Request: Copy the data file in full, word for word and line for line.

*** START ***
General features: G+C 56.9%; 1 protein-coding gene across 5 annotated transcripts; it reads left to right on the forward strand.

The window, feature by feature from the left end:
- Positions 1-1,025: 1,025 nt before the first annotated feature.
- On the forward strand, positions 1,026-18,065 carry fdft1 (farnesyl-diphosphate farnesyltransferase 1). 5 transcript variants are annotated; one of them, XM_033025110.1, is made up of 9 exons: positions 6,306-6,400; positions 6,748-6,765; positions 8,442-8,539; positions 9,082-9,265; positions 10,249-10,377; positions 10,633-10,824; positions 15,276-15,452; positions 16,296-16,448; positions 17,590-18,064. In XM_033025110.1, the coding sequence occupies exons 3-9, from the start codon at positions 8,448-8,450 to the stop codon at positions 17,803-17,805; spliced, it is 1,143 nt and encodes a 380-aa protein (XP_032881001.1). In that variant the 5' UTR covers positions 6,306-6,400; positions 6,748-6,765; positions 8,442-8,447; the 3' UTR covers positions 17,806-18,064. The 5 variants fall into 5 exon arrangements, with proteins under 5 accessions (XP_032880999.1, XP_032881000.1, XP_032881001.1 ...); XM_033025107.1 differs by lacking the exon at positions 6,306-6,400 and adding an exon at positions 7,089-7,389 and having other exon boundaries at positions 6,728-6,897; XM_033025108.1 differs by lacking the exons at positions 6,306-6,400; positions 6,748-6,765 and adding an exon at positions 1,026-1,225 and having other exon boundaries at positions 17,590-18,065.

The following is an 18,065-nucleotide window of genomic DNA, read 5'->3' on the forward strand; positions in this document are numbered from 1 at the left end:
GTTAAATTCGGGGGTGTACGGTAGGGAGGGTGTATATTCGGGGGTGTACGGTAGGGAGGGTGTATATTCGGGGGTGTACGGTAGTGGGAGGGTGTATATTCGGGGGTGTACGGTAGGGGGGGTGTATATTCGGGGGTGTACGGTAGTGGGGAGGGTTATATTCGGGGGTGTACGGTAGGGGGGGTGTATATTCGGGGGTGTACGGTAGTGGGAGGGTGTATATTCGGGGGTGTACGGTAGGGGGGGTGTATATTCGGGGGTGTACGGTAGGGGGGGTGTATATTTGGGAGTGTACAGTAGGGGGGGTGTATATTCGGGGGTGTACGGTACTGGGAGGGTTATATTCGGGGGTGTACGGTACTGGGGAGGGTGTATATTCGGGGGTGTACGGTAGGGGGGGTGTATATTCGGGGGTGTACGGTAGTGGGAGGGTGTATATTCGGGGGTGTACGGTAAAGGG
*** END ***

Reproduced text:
General features: G+C 56.9%; 1 protein-coding gene across 5 annotated transcripts; it reads left to right on the forward strand.

The window, feature by feature from the left end:
- Positions 1-1,025: 1,025 nt before the first annotated feature.
- On the forward strand, positions 1,026-18,065 carry fdft1 (farnesyl-diphosphate farnesyltransferase 1). 5 transcript variants are annotated; one of them, XM_033025110.1, is made up of 9 exons: positions 6,306-6,400; positions 6,748-6,765; positions 8,442-8,539; positions 9,082-9,265; positions 10,249-10,377; positions 10,633-10,824; positions 15,276-15,452; positions 16,296-16,448; positions 17,590-18,064. In XM_033025110.1, the coding sequence occupies exons 3-9, from the start codon at positions 8,448-8,450 to the stop codon at positions 17,803-17,805; spliced, it is 1,143 nt and encodes a 380-aa protein (XP_032881001.1). In that variant the 5' UTR covers positions 6,306-6,400; positions 6,748-6,765; positions 8,442-8,447; the 3' UTR covers positions 17,806-18,064. The 5 variants fall into 5 exon arrangements, with proteins under 5 accessions (XP_032880999.1, XP_032881000.1, XP_032881001.1 ...); XM_033025107.1 differs by lacking the exon at positions 6,306-6,400 and adding an exon at positions 7,089-7,389 and having other exon boundaries at positions 6,728-6,897; XM_033025108.1 differs by lacking the exons at positions 6,306-6,400; positions 6,748-6,765 and adding an exon at positions 1,026-1,225 and having other exon boundaries at positions 17,590-18,065.

The following is an 18,065-nucleotide window of genomic DNA, read 5'->3' on the forward strand; positions in this document are numbered from 1 at the left end:
GTTAAATTCGGGGGTGTACGGTAGGGAGGGTGTATATTCGGGGGTGTACGGTAGGGAGGGTGTATATTCGGGGGTGTACGGTAGTGGGAGGGTGTATATTCGGGGGTGTACGGTAGGGGGGGTGTATATTCGGGGGTGTACGGTAGTGGGGAGGGTTATATTCGGGGGTGTACGGTAGGGGGGGTGTATATTCGGGGGTGTACGGTAGTGGGAGGGTGTATATTCGGGGGTGTACGGTAGGGGGGGTGTATATTCGGGGGTGTACGGTAGGGGGGGTGTATATTTGGGAGTGTACAGTAGGGGGGGTGTATATTCGGGGGTGTACGGTACTGGGAGGGTTATATTCGGGGGTGTACGGTACTGGGGAGGGTGTATATTCGGGGGTGTACGGTAGGGGGGGTGTATATTCGGGGGTGTACGGTAGTGGGAGGGTGTATATTCGGGGGTGTACGGTAAAGGG